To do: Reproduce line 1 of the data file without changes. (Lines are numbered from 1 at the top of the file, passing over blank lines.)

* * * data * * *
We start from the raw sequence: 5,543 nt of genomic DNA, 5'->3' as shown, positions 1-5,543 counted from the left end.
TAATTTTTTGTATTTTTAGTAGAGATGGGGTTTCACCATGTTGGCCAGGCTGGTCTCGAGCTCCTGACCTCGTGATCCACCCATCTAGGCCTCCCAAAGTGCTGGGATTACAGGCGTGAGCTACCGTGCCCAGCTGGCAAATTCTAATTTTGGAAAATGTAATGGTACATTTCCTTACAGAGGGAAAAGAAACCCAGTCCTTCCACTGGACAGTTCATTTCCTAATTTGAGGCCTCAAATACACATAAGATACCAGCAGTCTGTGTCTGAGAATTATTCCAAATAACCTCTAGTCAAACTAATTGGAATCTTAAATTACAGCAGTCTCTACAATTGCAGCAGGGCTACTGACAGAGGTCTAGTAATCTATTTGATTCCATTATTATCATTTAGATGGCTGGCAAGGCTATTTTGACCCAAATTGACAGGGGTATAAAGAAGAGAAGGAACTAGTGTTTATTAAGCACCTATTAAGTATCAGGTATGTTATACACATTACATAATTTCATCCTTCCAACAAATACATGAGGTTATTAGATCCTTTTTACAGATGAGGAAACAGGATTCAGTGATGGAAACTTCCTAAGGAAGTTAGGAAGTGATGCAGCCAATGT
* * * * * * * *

We start from the raw sequence: 5,543 nt of genomic DNA, 5'->3' as shown, positions 1-5,543 counted from the left end.